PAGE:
Multilayer Insulating Film
Numerous U.S. buildings have single-pane windows that do not insulate the building or its occupants as well as double-pane units or other advanced windows. Single-pane windows are also inferior in condensation resistance and occupant comfort. However, complete replacement of single-pane windows with efficient, modern windows is not always desirable or feasible due to cost, changes in appearance, and other concerns. Retrofitting, rather than replacing, single-pane windows can reduce heat loss and save roughly the amount of electricity needed to power 32 million U.S. homes each year. Transparent adhesive products that can be applied directly onto existing windows could improve window energy efficiency and other important qualities without substantially affecting the window’s appearance.
Project Innovation + Advantages:
Oak Ridge National Laboratory (ORNL) and its partners are creating a highly transparent, multilayer window film that can be applied onto single-pane windows to improve thermal insulation, soundproofing, and condensation resistance. The ORNL film combines four layers. Low-cost, nanoporous silica will be used to improve thermal insulation. A layer of a sound-absorbing polymer, which is commonly applied to windows for soundproofing, will be added between the silica sheets to reduce outside noise infiltration. A final outside superhydrophobic coating layer will minimize the condensation. A low-emissivity film will be added to minimize heat transfer out from the conditioned interior.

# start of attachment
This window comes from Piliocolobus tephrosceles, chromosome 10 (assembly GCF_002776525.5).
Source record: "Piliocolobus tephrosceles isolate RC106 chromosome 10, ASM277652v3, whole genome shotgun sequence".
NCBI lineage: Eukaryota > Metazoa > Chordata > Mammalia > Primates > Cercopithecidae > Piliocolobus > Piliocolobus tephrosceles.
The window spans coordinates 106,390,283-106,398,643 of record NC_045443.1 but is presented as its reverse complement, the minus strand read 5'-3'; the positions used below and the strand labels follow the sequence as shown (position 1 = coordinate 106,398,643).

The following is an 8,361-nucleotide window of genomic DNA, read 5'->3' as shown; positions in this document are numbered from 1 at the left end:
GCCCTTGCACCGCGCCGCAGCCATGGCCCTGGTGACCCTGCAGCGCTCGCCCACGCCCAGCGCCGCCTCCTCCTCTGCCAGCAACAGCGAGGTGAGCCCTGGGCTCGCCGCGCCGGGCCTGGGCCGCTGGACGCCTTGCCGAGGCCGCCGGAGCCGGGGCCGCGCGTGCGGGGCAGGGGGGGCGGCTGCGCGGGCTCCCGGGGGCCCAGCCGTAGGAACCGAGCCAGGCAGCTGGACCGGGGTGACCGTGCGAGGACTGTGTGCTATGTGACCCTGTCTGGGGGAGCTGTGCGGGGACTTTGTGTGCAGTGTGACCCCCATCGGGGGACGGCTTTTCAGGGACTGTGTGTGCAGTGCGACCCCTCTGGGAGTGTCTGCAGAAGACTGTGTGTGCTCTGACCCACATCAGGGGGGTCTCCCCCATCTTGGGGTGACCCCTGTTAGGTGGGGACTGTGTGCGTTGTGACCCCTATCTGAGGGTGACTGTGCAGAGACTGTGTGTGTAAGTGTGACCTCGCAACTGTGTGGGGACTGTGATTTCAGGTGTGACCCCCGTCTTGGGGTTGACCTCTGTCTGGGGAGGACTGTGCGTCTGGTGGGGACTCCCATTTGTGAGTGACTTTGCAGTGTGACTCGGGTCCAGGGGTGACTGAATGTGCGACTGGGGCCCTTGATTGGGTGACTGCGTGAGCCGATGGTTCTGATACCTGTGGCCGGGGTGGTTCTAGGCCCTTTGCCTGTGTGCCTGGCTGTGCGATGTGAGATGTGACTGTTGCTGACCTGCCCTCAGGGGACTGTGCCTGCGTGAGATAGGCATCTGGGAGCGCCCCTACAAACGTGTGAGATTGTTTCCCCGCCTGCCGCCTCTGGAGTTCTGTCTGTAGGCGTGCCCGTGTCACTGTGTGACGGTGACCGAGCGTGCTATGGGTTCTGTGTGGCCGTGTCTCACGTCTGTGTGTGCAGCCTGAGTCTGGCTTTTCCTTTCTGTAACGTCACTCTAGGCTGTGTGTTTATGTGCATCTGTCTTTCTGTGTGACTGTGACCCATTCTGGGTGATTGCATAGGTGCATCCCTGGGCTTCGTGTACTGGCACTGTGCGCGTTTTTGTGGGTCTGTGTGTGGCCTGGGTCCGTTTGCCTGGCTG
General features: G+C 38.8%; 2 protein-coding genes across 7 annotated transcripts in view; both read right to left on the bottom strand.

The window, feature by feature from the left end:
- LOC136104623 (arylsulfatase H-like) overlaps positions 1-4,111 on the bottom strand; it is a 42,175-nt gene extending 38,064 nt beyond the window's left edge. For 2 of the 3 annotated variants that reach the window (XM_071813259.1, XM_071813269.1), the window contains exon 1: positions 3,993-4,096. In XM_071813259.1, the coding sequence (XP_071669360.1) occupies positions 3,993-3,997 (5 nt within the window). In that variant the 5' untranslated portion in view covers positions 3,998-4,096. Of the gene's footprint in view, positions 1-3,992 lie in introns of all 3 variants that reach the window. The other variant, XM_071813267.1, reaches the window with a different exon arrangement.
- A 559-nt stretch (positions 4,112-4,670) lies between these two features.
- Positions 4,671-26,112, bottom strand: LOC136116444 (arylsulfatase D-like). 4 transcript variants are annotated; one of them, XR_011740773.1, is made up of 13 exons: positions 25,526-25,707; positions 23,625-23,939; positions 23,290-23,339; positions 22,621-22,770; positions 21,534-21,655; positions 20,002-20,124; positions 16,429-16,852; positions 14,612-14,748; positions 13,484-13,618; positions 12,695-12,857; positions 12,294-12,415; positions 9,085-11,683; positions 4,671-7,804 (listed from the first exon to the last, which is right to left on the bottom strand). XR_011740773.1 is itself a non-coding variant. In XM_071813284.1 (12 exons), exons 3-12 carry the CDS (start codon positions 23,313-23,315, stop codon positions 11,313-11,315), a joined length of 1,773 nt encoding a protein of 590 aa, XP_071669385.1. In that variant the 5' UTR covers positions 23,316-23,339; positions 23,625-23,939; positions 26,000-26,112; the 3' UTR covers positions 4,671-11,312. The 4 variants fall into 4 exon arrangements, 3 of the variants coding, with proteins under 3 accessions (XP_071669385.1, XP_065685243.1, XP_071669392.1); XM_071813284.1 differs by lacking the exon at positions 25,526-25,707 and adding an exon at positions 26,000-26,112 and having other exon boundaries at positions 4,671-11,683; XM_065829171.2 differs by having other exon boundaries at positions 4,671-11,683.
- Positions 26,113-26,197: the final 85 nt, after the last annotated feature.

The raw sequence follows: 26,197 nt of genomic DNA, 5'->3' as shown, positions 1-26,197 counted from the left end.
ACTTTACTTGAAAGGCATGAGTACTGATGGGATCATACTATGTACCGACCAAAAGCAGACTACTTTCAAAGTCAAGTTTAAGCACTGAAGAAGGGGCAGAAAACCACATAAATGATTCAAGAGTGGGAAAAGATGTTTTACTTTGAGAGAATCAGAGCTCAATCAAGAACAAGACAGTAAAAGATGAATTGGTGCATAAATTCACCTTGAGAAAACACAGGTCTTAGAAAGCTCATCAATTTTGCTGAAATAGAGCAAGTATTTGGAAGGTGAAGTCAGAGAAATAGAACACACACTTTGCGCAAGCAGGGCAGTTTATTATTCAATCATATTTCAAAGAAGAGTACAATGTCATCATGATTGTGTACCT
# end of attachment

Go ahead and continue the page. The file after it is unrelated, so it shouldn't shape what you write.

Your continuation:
If successful, ORNL’s innovations will enable energy-efficient retrofits for the substantial remaining stock of single-pane windows in the United States. Retrofitting single-pane windows could produce significant economic and environmental benefits. These technologies could help reduce building energy consumption and save money for homeowners and businesses. Consumers adopting these retrofits could also benefit from improved window performance, including greater comfort and condensation resistance in cold weather and better soundproofing. Finally, by consuming less electricity, natural gas, and/or heating oil to warm a building, these technologies reduce the greenhouse gas emissions associated with using these energy sources.
ARPA-E Program Director:
Dr. Eric SchiffProject Contact:
Dr. Jaswinder Sharma
Press and General Inquiries Email:
ARPA-E-Comms@hq.doe.govProject Contact Email:
Georgia Tech Research Corporation